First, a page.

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On Thursday afternoon, Scott Foster was working at his desk as an accountant for Golub Capital in Chicago.
On Thursday night, the 36-year-old father of two was playing goalie for the Chicago Blackhawks.
Foster became an instant folk hero when he stopped all seven shots he faced in the final 14 minutes of the game to seal a 6-2 win over the Winnipeg Jets in front of 21,839 fans at the United Center in Chicago.
"A few hours ago you're working your day job, and then you're living your dream,'' Foster told NBC Sports after a surreal evening.
Foster normally plays in a recreational league in Chicago featuring former college players, but was pressed into his first meaningful hockey action since playing goalie for Western Michigan University 12 years ago.
"A few hours ago I was sitting on the computer typing on a 10-key, and now I’m standing in front of you guys having just finished 14½ minutes of NHL hockey,'' he said.
The NHL has a rule mandating that teams have an emergency goalie on hand for home games. Foster usually just sits in the press box and takes advantage of the free food as the emergency goalie while watching the best hockey players in the world.
That all changed on Thursday when starting goalie Anton Forsberg got hurt hours before the game in warm-ups, resulting in Chicago immediately signing Foster for emergency purposes.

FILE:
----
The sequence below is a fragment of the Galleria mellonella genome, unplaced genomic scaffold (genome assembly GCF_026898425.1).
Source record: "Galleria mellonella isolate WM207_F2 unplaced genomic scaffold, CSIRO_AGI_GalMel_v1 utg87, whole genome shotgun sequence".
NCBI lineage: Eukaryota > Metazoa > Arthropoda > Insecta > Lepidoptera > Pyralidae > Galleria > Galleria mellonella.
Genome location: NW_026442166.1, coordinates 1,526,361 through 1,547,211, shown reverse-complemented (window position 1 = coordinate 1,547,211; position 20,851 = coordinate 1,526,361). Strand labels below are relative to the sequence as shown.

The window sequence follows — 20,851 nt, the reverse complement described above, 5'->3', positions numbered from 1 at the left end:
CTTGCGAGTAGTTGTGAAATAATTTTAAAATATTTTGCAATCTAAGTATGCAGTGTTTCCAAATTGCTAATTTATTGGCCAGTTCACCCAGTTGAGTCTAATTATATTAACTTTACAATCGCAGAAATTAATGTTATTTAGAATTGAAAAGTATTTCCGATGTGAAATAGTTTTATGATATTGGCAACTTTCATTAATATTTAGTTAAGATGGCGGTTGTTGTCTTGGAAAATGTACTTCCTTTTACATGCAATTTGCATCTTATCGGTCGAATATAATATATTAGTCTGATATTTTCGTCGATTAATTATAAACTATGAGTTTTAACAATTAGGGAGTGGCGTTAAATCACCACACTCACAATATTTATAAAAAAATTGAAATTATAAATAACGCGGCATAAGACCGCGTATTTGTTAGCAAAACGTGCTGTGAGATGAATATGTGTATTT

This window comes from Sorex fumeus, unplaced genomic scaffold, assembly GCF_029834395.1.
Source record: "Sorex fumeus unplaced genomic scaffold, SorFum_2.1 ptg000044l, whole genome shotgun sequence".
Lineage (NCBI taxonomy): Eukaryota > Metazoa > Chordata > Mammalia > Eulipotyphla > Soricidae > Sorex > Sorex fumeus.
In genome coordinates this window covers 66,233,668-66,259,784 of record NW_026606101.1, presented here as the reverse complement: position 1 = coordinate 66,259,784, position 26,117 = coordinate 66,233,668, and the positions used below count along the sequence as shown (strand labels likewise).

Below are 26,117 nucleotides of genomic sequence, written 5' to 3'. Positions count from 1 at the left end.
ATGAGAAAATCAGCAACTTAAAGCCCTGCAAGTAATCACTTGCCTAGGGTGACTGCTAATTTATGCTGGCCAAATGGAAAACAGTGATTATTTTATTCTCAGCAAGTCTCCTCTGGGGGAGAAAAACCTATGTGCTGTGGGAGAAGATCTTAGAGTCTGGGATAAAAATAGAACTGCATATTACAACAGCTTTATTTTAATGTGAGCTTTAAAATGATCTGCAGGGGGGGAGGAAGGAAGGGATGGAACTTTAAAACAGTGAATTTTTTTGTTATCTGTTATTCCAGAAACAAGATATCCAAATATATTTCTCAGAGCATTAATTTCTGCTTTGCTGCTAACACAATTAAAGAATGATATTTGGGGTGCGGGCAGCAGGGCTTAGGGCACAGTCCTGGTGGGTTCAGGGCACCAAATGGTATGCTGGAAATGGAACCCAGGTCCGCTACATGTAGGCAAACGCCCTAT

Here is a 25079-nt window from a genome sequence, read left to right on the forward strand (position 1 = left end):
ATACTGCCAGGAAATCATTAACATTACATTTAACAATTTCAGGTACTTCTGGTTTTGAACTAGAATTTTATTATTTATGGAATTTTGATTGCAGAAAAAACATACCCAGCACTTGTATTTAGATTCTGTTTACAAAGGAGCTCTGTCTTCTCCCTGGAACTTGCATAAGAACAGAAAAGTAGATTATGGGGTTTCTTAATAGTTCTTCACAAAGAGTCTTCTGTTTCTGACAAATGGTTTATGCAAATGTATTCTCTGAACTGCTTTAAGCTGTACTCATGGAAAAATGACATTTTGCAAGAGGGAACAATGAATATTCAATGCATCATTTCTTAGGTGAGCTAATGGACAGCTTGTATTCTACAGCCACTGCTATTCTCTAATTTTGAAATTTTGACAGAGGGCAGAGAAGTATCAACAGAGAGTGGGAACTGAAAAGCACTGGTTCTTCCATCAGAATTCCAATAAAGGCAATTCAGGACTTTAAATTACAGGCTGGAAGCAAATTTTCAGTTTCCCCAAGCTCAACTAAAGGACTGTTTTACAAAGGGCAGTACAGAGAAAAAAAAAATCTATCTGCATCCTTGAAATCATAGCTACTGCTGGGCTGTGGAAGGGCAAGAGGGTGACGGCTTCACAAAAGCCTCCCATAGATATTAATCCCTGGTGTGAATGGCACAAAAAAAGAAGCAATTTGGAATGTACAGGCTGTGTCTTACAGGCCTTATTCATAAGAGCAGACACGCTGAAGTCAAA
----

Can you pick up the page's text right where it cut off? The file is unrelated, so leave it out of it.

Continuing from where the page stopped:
Then backup goalie Collin Delia had to leave the game early in the third period when he cramped up, giving Foster his moment to live the dream.
"The initial shock happened when I had to dress,'' Foster told reporters afterward. "And then I think you just kind of black out after that."
Fans scrolling through the roster were wondering who was wearing No. 90 and entering the game as Delia's replacement. A minute after Foster came onto the ice, he stopped a shot by Winnipeg's Tyler Myers.
By the end of the game the fans were chanting "Foster! Foster! Foster!" His teammates mobbed him after the final horn.
"What a moment,'' Blackhawks coach Joel Quenneville said at the postgame press conference.
Foster even earned the WWE wrestling-style belt the team gives out to its player of the game.
"This is something that no one can ever take away from me," Foster said. "It’s something that I can go home and tell my kids and they can tell their friends. Just a ton of fun."
Foster is just the second emergency goalie to ever play in an NHL game in the modern era, according to The Associated Press. The other one, Carolina Hurricanes equipment manager Jorge Alves, only played for 7.6 seconds last year compared to the 14-minute stretch Foster was out there.
The Blackhawks have called up another goalie from their minor-league affiliate to help compensate for the injuries, but they might want to rethink designating Foster as merely the emergency goalie. After all, he does have a perfect 1.000 save percentage.
"I think I'm just hitting my prime," Foster said.
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